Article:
A child can get croup at any time of the year, although it's more likely to occur during late autumn or early winter.
This may be because there are more viruses, such as Cold and flu, around at this time of year.
Typical symptoms of croup include:
Stridor is often most noticeable when the child cries or coughs. But in more severe cases of croup it can also occur when the child is resting or sleeping.
Symptoms tend to be worse at night.
Some children have cold-like symptoms for a few days before developing croup symptoms.
These cold-like symptoms can include:
Although croup symptoms usually only last for a few days, they can occasionally last up to two weeks.
Croup can usually be diagnosed by a GP and mild cases can be treated at home.
However, seek immediate medical attention if your child has any of the following symptoms :
You should take them to your nearest hospital's accident and emergency (A&E) department or dial 999 for an ambulance.
Some of these symptoms may indicate a potentially life-threatening underlying condition called epiglottitis (inflammation and swelling of the epiglottis).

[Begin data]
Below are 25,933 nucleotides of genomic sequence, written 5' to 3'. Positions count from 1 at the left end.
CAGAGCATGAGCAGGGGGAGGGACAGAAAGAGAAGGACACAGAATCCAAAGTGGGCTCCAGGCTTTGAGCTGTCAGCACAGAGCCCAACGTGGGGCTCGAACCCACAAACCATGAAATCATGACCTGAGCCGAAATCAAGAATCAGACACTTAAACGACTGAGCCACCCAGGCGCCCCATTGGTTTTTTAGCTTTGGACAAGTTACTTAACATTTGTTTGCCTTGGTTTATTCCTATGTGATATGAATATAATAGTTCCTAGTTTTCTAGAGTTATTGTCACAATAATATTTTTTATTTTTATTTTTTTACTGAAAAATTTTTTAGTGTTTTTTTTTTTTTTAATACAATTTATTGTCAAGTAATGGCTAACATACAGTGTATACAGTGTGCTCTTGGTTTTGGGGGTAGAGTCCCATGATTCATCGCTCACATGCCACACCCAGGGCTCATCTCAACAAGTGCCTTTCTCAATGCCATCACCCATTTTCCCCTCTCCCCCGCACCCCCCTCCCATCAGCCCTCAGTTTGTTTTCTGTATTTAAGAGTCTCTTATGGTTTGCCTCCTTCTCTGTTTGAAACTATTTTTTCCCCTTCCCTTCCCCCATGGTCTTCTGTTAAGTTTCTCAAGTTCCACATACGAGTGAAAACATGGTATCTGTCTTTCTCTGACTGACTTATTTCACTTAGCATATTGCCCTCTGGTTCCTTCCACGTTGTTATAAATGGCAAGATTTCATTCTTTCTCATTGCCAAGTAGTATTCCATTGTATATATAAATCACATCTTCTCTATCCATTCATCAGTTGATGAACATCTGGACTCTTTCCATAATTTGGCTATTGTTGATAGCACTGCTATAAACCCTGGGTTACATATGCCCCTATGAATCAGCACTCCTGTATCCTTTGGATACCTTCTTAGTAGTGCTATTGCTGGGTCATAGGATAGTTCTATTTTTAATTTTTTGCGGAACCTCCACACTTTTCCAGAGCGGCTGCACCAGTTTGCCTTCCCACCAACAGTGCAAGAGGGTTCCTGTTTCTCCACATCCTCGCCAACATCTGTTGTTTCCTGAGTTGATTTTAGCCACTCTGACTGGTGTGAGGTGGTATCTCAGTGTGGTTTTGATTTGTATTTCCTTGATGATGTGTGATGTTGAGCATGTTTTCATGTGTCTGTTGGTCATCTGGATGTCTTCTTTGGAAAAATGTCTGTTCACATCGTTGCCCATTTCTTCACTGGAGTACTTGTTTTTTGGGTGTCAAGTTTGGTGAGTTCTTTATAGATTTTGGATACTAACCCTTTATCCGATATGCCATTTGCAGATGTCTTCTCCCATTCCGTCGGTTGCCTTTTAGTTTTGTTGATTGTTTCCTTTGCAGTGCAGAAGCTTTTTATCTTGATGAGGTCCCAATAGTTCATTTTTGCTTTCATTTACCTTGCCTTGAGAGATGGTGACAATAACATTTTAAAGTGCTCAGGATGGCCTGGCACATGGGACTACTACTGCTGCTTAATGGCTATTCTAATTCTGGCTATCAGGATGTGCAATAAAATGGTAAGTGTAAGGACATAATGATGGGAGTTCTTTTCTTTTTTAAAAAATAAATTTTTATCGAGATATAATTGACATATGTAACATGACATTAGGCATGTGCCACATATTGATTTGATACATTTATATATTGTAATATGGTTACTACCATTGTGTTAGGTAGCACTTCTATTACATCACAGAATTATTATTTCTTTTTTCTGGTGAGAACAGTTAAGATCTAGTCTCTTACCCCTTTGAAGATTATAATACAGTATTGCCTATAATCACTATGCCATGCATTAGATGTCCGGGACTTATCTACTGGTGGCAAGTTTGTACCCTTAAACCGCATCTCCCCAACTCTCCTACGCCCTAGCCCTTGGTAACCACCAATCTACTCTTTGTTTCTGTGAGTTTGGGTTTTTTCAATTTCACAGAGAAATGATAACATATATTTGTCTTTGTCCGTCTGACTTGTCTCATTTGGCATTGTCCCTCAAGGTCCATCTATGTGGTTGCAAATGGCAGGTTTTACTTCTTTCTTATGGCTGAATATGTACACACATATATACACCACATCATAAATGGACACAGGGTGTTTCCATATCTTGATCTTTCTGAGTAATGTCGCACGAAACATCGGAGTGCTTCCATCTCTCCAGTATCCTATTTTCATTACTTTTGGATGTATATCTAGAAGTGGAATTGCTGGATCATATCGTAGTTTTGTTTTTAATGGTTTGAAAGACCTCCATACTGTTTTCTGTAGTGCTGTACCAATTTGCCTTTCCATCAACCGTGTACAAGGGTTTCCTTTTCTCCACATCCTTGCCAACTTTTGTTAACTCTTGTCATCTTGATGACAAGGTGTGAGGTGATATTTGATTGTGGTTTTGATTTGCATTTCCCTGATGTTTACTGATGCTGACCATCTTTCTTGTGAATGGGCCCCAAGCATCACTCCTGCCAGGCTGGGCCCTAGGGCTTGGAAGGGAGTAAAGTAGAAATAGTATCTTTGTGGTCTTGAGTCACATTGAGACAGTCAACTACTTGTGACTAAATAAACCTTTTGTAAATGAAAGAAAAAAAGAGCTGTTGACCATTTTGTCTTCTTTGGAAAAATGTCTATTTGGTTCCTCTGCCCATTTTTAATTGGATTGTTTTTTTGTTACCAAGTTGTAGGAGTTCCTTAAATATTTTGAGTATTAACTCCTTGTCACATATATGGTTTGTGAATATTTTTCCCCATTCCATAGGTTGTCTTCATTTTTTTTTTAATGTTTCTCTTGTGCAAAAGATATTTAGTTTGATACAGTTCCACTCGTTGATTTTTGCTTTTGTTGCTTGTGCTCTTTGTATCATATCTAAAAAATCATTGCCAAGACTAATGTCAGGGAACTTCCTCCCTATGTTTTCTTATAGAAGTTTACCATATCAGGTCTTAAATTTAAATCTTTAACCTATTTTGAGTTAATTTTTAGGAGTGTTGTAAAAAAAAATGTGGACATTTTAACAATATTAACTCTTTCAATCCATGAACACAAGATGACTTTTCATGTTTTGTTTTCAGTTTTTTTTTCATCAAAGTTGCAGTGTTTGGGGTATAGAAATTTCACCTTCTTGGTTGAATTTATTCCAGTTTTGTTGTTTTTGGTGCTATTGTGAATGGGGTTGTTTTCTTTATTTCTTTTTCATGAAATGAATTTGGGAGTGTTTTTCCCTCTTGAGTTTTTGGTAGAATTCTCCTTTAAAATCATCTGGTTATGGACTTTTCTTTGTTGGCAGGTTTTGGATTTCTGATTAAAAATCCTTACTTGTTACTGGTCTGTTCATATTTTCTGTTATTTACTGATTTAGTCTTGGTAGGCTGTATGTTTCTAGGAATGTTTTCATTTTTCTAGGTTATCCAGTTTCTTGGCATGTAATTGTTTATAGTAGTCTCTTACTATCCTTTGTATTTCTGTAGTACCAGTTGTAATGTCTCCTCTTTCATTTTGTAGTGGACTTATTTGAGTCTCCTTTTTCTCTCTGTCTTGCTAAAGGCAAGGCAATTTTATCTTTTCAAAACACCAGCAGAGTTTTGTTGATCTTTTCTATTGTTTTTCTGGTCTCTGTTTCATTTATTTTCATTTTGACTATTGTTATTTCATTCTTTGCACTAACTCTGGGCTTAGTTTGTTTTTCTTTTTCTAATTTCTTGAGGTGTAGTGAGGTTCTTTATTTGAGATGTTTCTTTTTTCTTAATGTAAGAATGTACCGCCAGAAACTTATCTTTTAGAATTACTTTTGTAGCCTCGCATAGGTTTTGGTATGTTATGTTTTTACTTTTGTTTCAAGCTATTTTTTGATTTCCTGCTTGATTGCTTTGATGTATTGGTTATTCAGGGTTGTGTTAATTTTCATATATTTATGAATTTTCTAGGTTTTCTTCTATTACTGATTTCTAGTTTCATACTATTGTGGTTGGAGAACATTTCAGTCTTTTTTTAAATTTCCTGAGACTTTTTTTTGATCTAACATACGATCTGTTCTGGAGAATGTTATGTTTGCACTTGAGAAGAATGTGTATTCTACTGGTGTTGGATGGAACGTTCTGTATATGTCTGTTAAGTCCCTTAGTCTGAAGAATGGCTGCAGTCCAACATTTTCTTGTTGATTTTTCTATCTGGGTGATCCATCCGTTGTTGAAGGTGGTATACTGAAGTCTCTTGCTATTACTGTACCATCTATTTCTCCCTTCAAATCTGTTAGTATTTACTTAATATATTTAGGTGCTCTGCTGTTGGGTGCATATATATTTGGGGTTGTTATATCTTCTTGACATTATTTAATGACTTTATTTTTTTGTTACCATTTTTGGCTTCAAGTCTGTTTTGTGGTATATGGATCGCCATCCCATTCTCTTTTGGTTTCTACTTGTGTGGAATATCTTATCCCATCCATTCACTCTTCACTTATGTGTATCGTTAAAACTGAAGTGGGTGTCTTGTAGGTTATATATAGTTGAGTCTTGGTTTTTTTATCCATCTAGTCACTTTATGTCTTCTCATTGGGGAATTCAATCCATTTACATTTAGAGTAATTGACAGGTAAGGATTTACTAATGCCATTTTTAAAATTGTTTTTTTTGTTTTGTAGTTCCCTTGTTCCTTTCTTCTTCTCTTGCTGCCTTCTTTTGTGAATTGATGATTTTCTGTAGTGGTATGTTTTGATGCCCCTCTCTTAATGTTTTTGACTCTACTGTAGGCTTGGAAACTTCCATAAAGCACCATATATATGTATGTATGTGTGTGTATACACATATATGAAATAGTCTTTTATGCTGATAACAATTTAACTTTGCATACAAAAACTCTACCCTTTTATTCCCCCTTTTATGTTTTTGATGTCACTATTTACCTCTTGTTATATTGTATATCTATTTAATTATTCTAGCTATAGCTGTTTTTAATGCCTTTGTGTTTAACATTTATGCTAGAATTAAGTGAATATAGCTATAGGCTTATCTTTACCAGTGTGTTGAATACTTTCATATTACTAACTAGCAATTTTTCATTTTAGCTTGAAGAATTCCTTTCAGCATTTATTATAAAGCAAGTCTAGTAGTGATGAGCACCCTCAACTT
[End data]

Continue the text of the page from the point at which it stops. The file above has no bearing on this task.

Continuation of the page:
The symptoms could also indicate tracheitis (inflammation of the windpipe), which also requires immediate medical attention.
Croup is a childhood condition that affects the windpipe (trachea), the airways to the lungs (the bronchi) and the voice box (larynx).
Information about croup symptoms, including bark-like cough, difficulty breathing and rasping breath (stridor).
Information on the causes of croup, including flu viruses. The infection causes the larynx (voice box) to become swollen and the trachea (windpipe) to become blocked.
A GP can diagnose croup by studying your child's symptoms, particularly the sound of their cough. Croup typically causes a barking cough and rasping breathing (stridor).
The treatment of croup depends on how severe the symptoms are. Most cases do not need treating as the condition usually gets better on its own.
Complications that develop as a result of croup are rare.